Irish milk formula industry weighs Biden’s emergency supplies call

US president invokes wartime measures to secure supplies as parents fret over feeding their children

Ireland's infant milk formula industry is assessing the impact of President Joe Biden's dramatic intervention in the US milk formula crisis on Thursday night.

Mr Biden invoked a wartime measure – the Defence Production Act – to force manufacturers of raw materials to prioritise supplies for US milk formula producers. He also authorised the use of US military aircraft to airlift emergency supplies from abroad, in what he called Operation Fly Formula, as the crisis threatens to become a political millstone for Democrats in an election year.

The shortage has made national headlines, with frustrated parents paying hundreds of dollars for a can of formula, travelling for hours to source rationed supplies where they are available at all, and contemplating DIY formula options despite strong warnings from medical authorities.

Ireland is a major producer of milk formula, with three of the major suppliers – Abbott, Danone and Nestlé – having substantial plants here. All three producers said they were in discussions with US authorities to see how they could work with the new Biden measures.

Abbott is already sending daily flights of formula to the US from its plant at Cootehill in Co Cavan.


The company was the catalyst that turned a shortage of domestic formula supplies into a national crisis when it had to shut down a large plant in Michigan after the regulator, the FDA, identified issues with cleanliness and poor working practices at the site.

The FDA action followed the hospitalisation of four babies, two of whom later died, due to a bacterial infection. All four used Abbott formula and the same bacteria – though not the same strain of it – was subsequently found in the Abbott plant.

On Friday, it was unable to say whether it had capacity at the Cavan factory to further increase shipments.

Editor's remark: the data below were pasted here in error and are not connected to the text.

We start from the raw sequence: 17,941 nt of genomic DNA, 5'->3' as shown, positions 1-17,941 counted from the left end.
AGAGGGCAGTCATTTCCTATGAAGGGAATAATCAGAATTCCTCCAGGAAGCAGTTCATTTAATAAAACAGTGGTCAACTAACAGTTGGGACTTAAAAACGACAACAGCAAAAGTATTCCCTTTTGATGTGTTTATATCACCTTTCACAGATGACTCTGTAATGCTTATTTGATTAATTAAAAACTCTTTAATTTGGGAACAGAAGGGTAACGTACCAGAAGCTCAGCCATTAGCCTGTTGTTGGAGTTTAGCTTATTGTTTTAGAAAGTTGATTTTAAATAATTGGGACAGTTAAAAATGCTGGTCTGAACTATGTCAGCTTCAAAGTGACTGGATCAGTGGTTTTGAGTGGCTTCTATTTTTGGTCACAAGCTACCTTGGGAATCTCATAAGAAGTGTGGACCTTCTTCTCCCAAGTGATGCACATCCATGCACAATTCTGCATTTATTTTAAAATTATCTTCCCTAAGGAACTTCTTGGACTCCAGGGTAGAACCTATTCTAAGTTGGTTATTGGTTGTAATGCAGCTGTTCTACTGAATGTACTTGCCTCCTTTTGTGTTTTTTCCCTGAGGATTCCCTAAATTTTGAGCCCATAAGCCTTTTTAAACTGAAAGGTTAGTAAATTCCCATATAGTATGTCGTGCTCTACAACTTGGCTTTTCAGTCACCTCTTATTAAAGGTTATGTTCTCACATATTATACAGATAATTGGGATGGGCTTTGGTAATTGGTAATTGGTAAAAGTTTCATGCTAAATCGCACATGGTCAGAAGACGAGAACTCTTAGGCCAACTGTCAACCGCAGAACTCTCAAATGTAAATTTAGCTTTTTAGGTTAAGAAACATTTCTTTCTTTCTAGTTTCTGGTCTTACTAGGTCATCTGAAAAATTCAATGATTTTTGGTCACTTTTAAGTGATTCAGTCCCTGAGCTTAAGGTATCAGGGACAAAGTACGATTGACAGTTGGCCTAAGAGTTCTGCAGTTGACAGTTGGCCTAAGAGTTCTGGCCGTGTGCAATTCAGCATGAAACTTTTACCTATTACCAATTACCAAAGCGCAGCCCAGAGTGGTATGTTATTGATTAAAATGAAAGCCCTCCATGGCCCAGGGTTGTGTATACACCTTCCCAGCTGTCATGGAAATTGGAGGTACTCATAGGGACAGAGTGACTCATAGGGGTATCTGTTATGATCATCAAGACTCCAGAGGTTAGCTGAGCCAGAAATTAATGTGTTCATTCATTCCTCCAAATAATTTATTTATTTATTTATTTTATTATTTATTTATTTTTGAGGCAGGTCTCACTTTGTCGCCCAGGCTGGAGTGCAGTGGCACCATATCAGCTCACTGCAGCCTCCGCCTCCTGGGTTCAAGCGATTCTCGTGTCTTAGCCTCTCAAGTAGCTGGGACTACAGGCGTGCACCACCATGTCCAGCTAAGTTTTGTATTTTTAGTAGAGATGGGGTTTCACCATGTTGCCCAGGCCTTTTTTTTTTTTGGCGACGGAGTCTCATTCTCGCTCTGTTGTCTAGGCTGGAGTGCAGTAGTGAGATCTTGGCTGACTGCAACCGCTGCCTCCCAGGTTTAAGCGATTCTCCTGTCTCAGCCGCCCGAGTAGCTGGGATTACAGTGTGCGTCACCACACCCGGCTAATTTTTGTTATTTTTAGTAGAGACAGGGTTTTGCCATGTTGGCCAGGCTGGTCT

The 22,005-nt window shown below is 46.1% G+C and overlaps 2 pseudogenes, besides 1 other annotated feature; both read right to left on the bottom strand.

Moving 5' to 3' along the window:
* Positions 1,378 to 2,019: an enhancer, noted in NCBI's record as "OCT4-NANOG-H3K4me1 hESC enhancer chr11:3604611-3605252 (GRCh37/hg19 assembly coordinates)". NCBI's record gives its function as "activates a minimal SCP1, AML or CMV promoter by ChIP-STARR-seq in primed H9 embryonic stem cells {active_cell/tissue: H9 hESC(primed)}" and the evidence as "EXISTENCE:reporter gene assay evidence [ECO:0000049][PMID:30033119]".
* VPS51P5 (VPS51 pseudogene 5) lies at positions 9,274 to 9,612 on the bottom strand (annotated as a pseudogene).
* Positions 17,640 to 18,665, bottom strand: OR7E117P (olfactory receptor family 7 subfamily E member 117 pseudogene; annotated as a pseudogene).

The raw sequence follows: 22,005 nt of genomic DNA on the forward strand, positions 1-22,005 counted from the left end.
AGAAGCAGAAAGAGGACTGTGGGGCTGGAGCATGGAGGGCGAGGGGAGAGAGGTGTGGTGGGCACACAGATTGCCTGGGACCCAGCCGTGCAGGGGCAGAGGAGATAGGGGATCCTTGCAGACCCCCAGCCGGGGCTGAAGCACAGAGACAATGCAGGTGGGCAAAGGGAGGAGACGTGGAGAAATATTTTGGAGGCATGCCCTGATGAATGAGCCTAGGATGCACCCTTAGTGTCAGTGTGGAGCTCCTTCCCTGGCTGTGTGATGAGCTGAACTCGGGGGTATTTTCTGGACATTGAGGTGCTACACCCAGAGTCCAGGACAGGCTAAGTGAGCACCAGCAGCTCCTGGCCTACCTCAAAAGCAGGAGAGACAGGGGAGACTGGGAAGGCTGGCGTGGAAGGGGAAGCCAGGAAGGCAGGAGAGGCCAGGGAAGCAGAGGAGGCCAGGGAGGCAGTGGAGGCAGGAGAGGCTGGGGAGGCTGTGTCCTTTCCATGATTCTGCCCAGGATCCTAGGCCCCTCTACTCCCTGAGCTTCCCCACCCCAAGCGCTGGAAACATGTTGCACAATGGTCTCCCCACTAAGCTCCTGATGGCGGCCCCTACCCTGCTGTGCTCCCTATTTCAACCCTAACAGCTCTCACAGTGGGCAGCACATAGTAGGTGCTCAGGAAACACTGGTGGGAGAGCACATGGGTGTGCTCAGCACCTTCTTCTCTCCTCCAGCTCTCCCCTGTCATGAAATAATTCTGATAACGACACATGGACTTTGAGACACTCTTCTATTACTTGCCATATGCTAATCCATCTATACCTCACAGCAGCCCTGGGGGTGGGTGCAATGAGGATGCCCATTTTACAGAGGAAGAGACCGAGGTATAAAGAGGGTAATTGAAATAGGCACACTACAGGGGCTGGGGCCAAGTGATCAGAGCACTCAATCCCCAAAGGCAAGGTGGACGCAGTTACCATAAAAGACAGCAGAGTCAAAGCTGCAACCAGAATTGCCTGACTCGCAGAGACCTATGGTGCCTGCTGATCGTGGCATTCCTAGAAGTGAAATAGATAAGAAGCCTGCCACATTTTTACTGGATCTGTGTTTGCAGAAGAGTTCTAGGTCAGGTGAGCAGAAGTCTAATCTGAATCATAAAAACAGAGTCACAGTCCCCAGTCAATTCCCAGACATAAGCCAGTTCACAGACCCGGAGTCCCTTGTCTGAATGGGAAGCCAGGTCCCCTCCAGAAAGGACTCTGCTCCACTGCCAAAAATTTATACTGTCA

“We are already express air-freighting infant formula from our FDA-registered facility in Ireland and welcome any support that these added measures can provide in cutting red tape, increasing volume of imports and speeding up transport time from overseas to the US,” a spokeswoman said.

A spokesperson for Nestlé, which has a plant at Askeaton, Co Limerick, said the company had significantly increased the amount of its infant formula available by ramping up production.

In a statement, it said it was prioritising supplies to the US from plants in the Netherlands and Switzerland that had already been supplying the American market. But it added that it was examining other options for its network, which includes the Irish plant, following the US administration's latest move.

“Given the FDA announcement yesterday, which aims to give companies temporary flexibility with regard to the import of certain infant formulas, we are reviewing the guidance and assessing where we may be able to tap into the Nestlé global nutrition network to help,” the company said.

Danone's Irish plants in Macroom and Wexford have not, to date, supplied the US market because of stringent import controls. However, a spokeswoman said: "As the shortages persist, we are in discussions with the US government authorities to see how we can support them in addressing this critical need."